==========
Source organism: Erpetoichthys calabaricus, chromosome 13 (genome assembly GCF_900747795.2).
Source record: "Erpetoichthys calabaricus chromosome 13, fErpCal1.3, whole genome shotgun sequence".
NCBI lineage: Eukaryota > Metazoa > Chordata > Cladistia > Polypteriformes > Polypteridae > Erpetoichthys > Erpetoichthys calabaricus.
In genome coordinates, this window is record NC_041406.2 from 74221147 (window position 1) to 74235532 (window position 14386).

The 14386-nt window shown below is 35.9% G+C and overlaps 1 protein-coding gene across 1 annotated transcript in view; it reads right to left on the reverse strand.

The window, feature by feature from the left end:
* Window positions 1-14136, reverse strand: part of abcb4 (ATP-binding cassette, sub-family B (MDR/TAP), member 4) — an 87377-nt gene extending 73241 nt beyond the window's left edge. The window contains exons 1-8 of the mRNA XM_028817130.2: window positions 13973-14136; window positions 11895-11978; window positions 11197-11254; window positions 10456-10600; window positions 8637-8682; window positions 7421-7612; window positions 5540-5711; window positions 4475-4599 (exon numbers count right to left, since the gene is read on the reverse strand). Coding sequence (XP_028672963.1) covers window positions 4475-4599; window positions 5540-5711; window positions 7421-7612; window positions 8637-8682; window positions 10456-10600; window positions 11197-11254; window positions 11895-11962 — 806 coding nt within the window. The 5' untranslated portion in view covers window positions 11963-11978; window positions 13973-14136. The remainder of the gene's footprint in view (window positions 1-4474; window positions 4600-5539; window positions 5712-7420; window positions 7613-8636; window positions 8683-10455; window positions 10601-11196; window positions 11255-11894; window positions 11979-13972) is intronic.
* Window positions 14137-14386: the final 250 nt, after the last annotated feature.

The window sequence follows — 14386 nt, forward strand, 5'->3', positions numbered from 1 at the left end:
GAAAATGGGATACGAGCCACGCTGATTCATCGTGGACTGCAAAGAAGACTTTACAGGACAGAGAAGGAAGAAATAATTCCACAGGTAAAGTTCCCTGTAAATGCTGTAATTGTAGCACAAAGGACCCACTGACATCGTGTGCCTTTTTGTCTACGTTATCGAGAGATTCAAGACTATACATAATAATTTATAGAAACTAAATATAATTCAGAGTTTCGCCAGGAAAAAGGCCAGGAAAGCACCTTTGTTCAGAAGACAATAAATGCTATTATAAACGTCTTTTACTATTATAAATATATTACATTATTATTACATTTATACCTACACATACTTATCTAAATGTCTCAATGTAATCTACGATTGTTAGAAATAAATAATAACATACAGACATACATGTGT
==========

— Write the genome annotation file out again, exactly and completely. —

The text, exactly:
Source organism: Erpetoichthys calabaricus, chromosome 13 (genome assembly GCF_900747795.2).
Source record: "Erpetoichthys calabaricus chromosome 13, fErpCal1.3, whole genome shotgun sequence".
NCBI lineage: Eukaryota > Metazoa > Chordata > Cladistia > Polypteriformes > Polypteridae > Erpetoichthys > Erpetoichthys calabaricus.
In genome coordinates, this window is record NC_041406.2 from 74221147 (window position 1) to 74235532 (window position 14386).

The 14386-nt window shown below is 35.9% G+C and overlaps 1 protein-coding gene across 1 annotated transcript in view; it reads right to left on the reverse strand.

The window, feature by feature from the left end:
* Window positions 1-14136, reverse strand: part of abcb4 (ATP-binding cassette, sub-family B (MDR/TAP), member 4) — an 87377-nt gene extending 73241 nt beyond the window's left edge. The window contains exons 1-8 of the mRNA XM_028817130.2: window positions 13973-14136; window positions 11895-11978; window positions 11197-11254; window positions 10456-10600; window positions 8637-8682; window positions 7421-7612; window positions 5540-5711; window positions 4475-4599 (exon numbers count right to left, since the gene is read on the reverse strand). Coding sequence (XP_028672963.1) covers window positions 4475-4599; window positions 5540-5711; window positions 7421-7612; window positions 8637-8682; window positions 10456-10600; window positions 11197-11254; window positions 11895-11962 — 806 coding nt within the window. The 5' untranslated portion in view covers window positions 11963-11978; window positions 13973-14136. The remainder of the gene's footprint in view (window positions 1-4474; window positions 4600-5539; window positions 5712-7420; window positions 7613-8636; window positions 8683-10455; window positions 10601-11196; window positions 11255-11894; window positions 11979-13972) is intronic.
* Window positions 14137-14386: the final 250 nt, after the last annotated feature.

The window sequence follows — 14386 nt, forward strand, 5'->3', positions numbered from 1 at the left end:
GAAAATGGGATACGAGCCACGCTGATTCATCGTGGACTGCAAAGAAGACTTTACAGGACAGAGAAGGAAGAAATAATTCCACAGGTAAAGTTCCCTGTAAATGCTGTAATTGTAGCACAAAGGACCCACTGACATCGTGTGCCTTTTTGTCTACGTTATCGAGAGATTCAAGACTATACATAATAATTTATAGAAACTAAATATAATTCAGAGTTTCGCCAGGAAAAAGGCCAGGAAAGCACCTTTGTTCAGAAGACAATAAATGCTATTATAAACGTCTTTTACTATTATAAATATATTACATTATTATTACATTTATACCTACACATACTTATCTAAATGTCTCAATGTAATCTACGATTGTTAGAAATAAATAATAACATACAGACATACATGTGT